A good programmer is not necessarily one who can get things right the first time. To be fully effective as a VBA programmer, you need to master the art of debugging—the process of troubleshooting your application. Debugging involves locating and identifying problem areas within your code and is a mandatory step in the application-development process. Fortunately, the Access 95 environment provides excellent tools to help you with the debugging process. Using the Access 95 debugging tools, you can step through your code, setting Watchpoints and Breakpoints as needed.
Utilizing the VBA debugging tools is significantly more efficient than taking random stabs at fixes to your application. A strong command of the Access 95 debugging tools can save you hours of trial and error. In fact, it can make the difference between a successfully completed application-development process and one that continues indefinitely with problems left unsolved.
The best way to deal with bugs is to avoid them in the first place. Proper coding techniques can really aid you in this process. The use of Option Explicit, strong-typing, naming standards, and tight scoping can help you to eliminate bugs in your code.
Option Explicit requires that all your variables be declared before they are used. Including Option Explicit in each Form, Code, and Report module helps the VBA compiler to find typos in the names of variables.
As discussed in detail in Chapter 8, "VBA 101: The Basics of VBA," the Option Explicit statement is a command that can be placed in the General Declarations section of any Code, Form, or Report module. The Option Explicit command can be manually inserted into each program, or it can be inserted automatically by selecting Require Variable Declaration from the Modules tab within Tools|Options.
Strong-typing your variables is discussed in Chapter 8. To strong-type a variable means to indicate what type of data is stored in a variable at the time that it is declared. For example, Dim intCounter As Integer initializes a variable that contains integers. If elsewhere in your code you assign a character string to intCounter, the compiler will catch the error.
Naming standards can also go a long way toward helping you to eliminate errors. The careful naming of variables makes your code easier to read and makes the intended use of the variable more obvious. Problem code tends to stand out when naming conventions have been judiciously followed. Naming standards are covered in Chapter 1, "Introduction to Access Development," and are outlined in detail in Appendix B.
Finally, giving your variables the narrowest scope possible reduces the chances of one piece of code accidentally overwriting a variable within another piece of code. You should use Local variables whenever possible. Use Module-Level and Global variables only when it is necessary to see the value of a variable from multiple subroutines or multiple modules. For more information about the issues surrounding variable scoping, consult Chapter 8.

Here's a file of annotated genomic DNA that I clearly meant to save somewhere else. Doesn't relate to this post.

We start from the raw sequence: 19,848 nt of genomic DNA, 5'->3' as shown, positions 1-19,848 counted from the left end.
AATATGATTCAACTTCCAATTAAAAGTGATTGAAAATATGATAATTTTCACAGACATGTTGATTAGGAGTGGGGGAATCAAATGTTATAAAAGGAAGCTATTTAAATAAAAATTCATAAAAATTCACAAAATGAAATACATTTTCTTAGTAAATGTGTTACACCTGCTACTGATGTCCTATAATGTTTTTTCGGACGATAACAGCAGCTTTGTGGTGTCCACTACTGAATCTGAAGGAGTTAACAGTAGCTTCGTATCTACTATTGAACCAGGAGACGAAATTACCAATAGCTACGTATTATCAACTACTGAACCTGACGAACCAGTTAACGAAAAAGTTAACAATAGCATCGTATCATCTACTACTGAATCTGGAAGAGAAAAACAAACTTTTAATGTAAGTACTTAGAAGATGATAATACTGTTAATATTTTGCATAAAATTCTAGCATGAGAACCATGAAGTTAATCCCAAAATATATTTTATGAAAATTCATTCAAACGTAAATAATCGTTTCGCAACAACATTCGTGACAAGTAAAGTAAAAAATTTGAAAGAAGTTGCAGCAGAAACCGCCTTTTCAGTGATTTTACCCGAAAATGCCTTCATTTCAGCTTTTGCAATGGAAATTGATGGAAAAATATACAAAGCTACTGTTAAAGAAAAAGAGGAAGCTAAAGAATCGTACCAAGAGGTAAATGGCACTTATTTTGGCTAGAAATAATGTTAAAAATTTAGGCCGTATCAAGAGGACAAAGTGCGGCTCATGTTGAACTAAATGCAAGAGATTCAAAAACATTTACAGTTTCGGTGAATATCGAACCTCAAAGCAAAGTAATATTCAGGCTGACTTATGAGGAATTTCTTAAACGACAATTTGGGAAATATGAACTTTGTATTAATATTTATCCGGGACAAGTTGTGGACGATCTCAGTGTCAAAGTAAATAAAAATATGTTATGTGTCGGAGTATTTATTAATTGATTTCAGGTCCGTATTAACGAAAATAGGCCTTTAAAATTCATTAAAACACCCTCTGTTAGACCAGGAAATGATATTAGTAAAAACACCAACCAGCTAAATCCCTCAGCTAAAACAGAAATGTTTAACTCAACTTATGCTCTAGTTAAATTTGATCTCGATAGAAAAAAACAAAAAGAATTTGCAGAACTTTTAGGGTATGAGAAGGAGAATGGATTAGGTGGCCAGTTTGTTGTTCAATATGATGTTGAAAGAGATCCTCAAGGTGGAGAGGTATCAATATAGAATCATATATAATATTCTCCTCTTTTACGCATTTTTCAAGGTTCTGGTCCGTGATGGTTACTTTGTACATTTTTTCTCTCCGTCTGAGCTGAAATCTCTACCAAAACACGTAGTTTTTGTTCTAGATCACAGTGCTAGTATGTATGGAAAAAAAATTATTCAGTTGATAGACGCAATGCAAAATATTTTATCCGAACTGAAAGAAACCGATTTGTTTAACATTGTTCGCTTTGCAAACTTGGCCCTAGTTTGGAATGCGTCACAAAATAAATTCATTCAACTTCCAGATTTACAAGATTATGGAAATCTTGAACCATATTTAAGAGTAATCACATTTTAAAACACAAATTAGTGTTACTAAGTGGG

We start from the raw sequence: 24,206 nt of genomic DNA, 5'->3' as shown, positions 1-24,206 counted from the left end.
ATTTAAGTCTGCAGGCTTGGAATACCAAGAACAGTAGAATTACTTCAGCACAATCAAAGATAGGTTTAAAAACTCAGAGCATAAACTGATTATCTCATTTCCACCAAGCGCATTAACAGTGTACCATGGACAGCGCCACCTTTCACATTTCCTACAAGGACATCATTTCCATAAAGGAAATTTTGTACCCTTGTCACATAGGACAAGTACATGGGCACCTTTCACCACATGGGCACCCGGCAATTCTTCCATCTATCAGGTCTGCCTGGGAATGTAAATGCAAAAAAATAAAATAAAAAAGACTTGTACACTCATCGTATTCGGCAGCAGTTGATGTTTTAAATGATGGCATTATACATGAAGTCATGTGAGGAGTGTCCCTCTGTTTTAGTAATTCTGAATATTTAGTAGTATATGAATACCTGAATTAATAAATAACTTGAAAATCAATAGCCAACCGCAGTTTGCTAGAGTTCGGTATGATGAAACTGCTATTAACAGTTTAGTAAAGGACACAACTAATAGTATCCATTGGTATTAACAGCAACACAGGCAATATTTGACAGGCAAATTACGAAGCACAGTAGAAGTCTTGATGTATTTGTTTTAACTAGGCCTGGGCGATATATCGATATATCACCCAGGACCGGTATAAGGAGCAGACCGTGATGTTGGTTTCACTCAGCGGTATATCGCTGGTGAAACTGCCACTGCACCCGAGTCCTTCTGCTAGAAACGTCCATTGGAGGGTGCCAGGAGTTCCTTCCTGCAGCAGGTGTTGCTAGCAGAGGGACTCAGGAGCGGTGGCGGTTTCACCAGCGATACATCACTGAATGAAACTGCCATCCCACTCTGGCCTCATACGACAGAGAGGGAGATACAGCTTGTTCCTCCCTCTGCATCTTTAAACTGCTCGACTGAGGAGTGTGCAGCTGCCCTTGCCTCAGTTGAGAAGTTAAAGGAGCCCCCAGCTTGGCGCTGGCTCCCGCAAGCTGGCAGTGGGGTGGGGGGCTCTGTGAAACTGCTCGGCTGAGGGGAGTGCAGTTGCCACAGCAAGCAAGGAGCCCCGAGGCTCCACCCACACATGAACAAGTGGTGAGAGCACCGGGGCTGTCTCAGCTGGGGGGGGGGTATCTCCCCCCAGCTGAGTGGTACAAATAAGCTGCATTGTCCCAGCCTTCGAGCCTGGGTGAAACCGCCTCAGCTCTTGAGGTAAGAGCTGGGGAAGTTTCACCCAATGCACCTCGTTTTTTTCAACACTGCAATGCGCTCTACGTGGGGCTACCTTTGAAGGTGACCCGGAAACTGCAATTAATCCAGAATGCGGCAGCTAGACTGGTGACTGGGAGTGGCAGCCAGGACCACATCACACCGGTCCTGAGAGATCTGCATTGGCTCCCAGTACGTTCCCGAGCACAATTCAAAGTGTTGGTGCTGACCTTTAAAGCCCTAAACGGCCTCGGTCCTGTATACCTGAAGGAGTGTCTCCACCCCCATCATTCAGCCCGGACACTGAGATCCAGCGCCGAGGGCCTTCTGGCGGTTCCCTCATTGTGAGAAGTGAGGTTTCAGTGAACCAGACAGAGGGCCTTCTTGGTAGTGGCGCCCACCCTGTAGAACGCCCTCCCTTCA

Unfortunately, no matter what you do to prevent problems and errors, they still creep into your code. Probably the most insidious type of error is a logic error. A logic error is sneaky because it escapes the compiler. A logic error means that your code compiles but simply does not execute as planned. This type of error might become apparent when you receive a runtime error or when you don't get the results you expected. This is where the debugger comes to the rescue.
The Debug window serves several purposes. It provides you with a great way to test VBA and user-defined functions, it enables you to both inquire about and change the value of variables while your code is running, and it allows you to view the results of Debug.Print statements. To open the Debug window while in a Code, Form, or Report module, do one of two things:
Figure 16.1. The Debug window allows you to test functions and to inquire about and change the value of variables.
The Debug window allows you to test the values of variables and properties as your code is executing. This can be quite enlightening as to what is actual happening within your code.
To practice with the Debug window, you do not even need to be executing code. While in Design view of a form, report, or module, all you need to do is place yourself in the Code window. If the Debug window is not visible, click Debug Window button on the toolbar. To see how this works, it takes seven steps:
Your screen should look like Figure 16.2. You could continue requesting the values of properties or variables within your VBA code.
Figure 16.2. Using the Debug window to test the values of properties.
Not only can you display things to the Debug window, you can use the Debug window to modify the values of variables and controls as your code is executing. This feature becomes even more valuable when you realize that you can re-execute code within a procedure after changing the value of a variable. Here's how this process works:
Figure 16.3. Setting the values of properties using the Debug window.
The Debug window is an extremely valuable testing and debugging tool. The previous examples barely begin to illustrate its power and flexibility.
The Debug window displays the last 200 lines of output. As additional lines of code are added to the Debug window, older lines disappear. When you exit completely from Access and return to the Debug window, it will be cleared. If you want to clear the Debug window at any other time, follow three steps: